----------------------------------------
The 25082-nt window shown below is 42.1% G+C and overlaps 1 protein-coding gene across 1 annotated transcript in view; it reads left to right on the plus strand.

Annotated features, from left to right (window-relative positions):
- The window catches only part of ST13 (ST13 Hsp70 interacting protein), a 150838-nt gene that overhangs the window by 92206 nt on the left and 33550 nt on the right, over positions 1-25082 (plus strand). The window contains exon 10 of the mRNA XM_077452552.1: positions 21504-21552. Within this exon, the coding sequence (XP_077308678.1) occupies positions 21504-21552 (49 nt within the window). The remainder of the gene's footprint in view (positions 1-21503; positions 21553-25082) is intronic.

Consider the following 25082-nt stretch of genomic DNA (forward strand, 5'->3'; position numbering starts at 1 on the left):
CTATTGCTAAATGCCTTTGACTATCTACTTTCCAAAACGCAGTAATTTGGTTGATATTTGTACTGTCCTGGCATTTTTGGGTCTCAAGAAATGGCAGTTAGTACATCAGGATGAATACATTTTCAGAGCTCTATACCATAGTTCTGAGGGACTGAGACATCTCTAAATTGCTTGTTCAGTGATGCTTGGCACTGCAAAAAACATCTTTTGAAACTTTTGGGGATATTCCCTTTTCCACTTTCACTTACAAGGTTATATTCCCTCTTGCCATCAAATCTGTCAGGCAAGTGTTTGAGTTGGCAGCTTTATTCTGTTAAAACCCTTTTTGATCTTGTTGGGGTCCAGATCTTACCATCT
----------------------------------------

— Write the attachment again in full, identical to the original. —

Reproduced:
The 25082-nt window shown below is 42.1% G+C and overlaps 1 protein-coding gene across 1 annotated transcript in view; it reads left to right on the plus strand.

Annotated features, from left to right (window-relative positions):
- The window catches only part of ST13 (ST13 Hsp70 interacting protein), a 150838-nt gene that overhangs the window by 92206 nt on the left and 33550 nt on the right, over positions 1-25082 (plus strand). The window contains exon 10 of the mRNA XM_077452552.1: positions 21504-21552. Within this exon, the coding sequence (XP_077308678.1) occupies positions 21504-21552 (49 nt within the window). The remainder of the gene's footprint in view (positions 1-21503; positions 21553-25082) is intronic.

Consider the following 25082-nt stretch of genomic DNA (forward strand, 5'->3'; position numbering starts at 1 on the left):
CTATTGCTAAATGCCTTTGACTATCTACTTTCCAAAACGCAGTAATTTGGTTGATATTTGTACTGTCCTGGCATTTTTGGGTCTCAAGAAATGGCAGTTAGTACATCAGGATGAATACATTTTCAGAGCTCTATACCATAGTTCTGAGGGACTGAGACATCTCTAAATTGCTTGTTCAGTGATGCTTGGCACTGCAAAAAACATCTTTTGAAACTTTTGGGGATATTCCCTTTTCCACTTTCACTTACAAGGTTATATTCCCTCTTGCCATCAAATCTGTCAGGCAAGTGTTTGAGTTGGCAGCTTTATTCTGTTAAAACCCTTTTTGATCTTGTTGGGGTCCAGATCTTACCATCT